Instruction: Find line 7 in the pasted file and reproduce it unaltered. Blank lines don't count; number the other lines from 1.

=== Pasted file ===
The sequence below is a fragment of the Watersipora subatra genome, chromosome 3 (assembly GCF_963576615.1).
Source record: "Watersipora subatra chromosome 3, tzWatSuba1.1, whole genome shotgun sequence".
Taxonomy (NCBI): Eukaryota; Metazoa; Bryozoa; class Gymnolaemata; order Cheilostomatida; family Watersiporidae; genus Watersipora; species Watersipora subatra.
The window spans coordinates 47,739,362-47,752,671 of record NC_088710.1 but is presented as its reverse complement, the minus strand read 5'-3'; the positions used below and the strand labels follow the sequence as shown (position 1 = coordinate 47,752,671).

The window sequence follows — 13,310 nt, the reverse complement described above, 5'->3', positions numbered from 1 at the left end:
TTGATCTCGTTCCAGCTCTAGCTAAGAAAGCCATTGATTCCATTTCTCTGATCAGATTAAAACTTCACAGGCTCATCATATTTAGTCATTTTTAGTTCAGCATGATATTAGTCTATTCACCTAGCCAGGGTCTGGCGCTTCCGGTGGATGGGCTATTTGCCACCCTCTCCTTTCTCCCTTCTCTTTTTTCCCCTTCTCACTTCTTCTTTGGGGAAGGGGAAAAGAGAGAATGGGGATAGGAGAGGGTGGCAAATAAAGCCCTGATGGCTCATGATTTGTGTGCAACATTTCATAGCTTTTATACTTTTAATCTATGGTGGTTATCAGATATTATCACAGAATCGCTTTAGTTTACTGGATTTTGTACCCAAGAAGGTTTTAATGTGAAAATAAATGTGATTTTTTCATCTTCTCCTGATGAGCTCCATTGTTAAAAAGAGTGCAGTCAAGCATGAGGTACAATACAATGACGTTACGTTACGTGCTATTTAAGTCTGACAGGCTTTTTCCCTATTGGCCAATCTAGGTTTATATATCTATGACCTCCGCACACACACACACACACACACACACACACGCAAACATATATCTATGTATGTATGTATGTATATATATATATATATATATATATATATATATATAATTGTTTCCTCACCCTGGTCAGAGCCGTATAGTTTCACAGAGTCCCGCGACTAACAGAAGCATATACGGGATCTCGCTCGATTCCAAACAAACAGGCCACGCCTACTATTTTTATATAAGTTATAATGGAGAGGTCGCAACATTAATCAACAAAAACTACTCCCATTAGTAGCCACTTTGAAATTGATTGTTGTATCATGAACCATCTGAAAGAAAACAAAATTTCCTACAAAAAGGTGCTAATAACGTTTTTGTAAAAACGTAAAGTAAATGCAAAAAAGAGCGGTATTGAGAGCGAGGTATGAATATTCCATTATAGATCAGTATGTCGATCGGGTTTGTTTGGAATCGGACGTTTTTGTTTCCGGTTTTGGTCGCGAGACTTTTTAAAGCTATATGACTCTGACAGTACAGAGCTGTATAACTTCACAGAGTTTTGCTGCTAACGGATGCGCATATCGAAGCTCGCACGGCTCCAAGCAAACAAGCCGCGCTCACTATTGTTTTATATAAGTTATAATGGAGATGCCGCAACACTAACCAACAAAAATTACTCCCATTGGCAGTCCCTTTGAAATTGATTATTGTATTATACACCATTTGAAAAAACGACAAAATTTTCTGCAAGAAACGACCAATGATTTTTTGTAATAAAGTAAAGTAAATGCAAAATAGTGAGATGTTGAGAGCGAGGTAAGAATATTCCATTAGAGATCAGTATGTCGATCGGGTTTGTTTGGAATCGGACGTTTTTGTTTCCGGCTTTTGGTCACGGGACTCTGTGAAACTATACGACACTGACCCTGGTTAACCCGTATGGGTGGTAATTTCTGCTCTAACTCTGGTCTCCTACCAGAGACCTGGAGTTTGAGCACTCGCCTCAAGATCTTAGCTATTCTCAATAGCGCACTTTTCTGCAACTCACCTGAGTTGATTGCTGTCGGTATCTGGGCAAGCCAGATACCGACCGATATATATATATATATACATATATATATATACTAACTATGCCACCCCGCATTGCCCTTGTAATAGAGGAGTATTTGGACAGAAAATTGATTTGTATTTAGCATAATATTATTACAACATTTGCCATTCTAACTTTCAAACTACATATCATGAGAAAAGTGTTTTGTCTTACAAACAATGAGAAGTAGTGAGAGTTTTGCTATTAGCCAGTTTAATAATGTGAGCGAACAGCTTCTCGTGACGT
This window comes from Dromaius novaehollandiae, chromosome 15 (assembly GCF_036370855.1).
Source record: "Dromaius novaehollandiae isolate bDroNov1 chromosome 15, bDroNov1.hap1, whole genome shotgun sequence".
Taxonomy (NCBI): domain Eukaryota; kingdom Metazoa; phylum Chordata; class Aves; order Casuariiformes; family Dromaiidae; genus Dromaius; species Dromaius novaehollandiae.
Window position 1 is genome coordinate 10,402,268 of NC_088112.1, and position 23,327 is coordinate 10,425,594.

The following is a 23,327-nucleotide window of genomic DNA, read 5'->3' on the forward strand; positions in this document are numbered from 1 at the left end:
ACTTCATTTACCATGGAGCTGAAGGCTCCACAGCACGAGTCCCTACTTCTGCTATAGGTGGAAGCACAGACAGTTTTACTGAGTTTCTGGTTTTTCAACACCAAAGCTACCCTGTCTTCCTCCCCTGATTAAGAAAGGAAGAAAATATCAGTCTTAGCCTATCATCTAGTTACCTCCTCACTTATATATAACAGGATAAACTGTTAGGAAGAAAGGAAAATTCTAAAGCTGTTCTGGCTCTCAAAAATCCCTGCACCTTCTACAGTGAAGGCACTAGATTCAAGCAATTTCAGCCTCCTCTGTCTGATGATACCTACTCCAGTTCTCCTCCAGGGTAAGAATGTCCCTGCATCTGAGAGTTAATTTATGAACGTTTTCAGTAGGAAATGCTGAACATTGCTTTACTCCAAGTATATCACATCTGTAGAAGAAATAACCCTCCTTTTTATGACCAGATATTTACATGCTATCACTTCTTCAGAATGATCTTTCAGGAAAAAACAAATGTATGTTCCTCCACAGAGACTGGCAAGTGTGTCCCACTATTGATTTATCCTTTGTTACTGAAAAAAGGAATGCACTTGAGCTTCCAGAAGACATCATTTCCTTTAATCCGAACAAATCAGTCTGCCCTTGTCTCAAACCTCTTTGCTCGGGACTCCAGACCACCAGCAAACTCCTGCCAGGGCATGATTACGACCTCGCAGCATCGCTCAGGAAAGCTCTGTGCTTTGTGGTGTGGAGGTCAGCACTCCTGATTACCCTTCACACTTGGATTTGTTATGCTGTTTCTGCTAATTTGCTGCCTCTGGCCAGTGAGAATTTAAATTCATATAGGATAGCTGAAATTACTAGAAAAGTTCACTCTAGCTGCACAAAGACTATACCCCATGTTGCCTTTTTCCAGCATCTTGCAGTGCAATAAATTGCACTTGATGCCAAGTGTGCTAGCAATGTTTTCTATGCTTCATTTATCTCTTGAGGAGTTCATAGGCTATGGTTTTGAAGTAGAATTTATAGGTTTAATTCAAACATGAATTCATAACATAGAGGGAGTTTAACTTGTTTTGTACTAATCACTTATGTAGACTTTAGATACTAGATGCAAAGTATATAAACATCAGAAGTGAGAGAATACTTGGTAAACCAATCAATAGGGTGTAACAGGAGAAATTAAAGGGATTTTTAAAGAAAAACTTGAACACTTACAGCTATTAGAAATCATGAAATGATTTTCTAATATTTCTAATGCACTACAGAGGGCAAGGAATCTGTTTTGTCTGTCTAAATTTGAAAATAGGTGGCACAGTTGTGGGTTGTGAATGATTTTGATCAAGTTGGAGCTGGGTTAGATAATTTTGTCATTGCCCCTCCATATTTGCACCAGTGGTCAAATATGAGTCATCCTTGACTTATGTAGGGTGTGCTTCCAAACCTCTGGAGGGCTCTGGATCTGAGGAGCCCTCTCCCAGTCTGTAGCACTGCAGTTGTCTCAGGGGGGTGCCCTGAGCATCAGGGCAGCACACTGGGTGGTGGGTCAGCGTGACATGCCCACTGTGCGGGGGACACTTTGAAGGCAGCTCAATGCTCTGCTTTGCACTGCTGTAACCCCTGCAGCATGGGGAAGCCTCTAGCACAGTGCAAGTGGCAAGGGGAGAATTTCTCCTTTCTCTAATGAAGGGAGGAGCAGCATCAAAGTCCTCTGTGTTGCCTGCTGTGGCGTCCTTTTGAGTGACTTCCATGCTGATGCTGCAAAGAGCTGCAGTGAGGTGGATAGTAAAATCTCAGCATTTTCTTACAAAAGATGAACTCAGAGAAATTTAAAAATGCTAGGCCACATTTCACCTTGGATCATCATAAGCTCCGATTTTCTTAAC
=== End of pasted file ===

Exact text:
This window comes from Dromaius novaehollandiae, chromosome 15 (assembly GCF_036370855.1).